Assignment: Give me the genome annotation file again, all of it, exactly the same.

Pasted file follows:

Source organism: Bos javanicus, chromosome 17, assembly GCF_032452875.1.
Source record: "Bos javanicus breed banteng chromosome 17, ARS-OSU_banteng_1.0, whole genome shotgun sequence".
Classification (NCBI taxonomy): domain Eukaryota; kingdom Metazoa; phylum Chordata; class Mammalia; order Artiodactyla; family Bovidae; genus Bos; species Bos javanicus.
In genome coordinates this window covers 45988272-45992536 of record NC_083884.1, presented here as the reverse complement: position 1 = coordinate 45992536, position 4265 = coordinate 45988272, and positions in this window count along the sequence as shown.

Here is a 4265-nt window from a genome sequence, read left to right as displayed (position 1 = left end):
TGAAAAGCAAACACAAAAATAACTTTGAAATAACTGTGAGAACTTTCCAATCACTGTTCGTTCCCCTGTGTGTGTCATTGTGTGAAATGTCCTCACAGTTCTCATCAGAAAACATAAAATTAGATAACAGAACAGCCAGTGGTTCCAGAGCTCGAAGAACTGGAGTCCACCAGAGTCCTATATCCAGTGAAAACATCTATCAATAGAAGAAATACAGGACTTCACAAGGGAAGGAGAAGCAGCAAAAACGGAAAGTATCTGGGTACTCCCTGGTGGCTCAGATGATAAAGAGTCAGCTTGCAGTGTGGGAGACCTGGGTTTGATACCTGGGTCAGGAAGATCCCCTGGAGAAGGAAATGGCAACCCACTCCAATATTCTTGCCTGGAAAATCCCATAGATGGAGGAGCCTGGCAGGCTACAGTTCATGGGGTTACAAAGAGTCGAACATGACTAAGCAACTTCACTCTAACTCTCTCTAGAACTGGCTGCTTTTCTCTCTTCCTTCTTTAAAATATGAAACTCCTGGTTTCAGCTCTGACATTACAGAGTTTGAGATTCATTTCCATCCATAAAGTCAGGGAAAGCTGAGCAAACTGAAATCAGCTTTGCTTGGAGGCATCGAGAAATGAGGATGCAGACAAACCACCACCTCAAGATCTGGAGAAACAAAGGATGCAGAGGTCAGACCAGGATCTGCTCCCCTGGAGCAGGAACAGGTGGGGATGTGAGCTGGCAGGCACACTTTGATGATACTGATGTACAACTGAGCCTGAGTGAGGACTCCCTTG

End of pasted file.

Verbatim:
Source organism: Bos javanicus, chromosome 17, assembly GCF_032452875.1.
Source record: "Bos javanicus breed banteng chromosome 17, ARS-OSU_banteng_1.0, whole genome shotgun sequence".
Classification (NCBI taxonomy): domain Eukaryota; kingdom Metazoa; phylum Chordata; class Mammalia; order Artiodactyla; family Bovidae; genus Bos; species Bos javanicus.
In genome coordinates this window covers 45988272-45992536 of record NC_083884.1, presented here as the reverse complement: position 1 = coordinate 45992536, position 4265 = coordinate 45988272, and positions in this window count along the sequence as shown.

Here is a 4265-nt window from a genome sequence, read left to right as displayed (position 1 = left end):
TGAAAAGCAAACACAAAAATAACTTTGAAATAACTGTGAGAACTTTCCAATCACTGTTCGTTCCCCTGTGTGTGTCATTGTGTGAAATGTCCTCACAGTTCTCATCAGAAAACATAAAATTAGATAACAGAACAGCCAGTGGTTCCAGAGCTCGAAGAACTGGAGTCCACCAGAGTCCTATATCCAGTGAAAACATCTATCAATAGAAGAAATACAGGACTTCACAAGGGAAGGAGAAGCAGCAAAAACGGAAAGTATCTGGGTACTCCCTGGTGGCTCAGATGATAAAGAGTCAGCTTGCAGTGTGGGAGACCTGGGTTTGATACCTGGGTCAGGAAGATCCCCTGGAGAAGGAAATGGCAACCCACTCCAATATTCTTGCCTGGAAAATCCCATAGATGGAGGAGCCTGGCAGGCTACAGTTCATGGGGTTACAAAGAGTCGAACATGACTAAGCAACTTCACTCTAACTCTCTCTAGAACTGGCTGCTTTTCTCTCTTCCTTCTTTAAAATATGAAACTCCTGGTTTCAGCTCTGACATTACAGAGTTTGAGATTCATTTCCATCCATAAAGTCAGGGAAAGCTGAGCAAACTGAAATCAGCTTTGCTTGGAGGCATCGAGAAATGAGGATGCAGACAAACCACCACCTCAAGATCTGGAGAAACAAAGGATGCAGAGGTCAGACCAGGATCTGCTCCCCTGGAGCAGGAACAGGTGGGGATGTGAGCTGGCAGGCACACTTTGATGATACTGATGTACAACTGAGCCTGAGTGAGGACTCCCTTG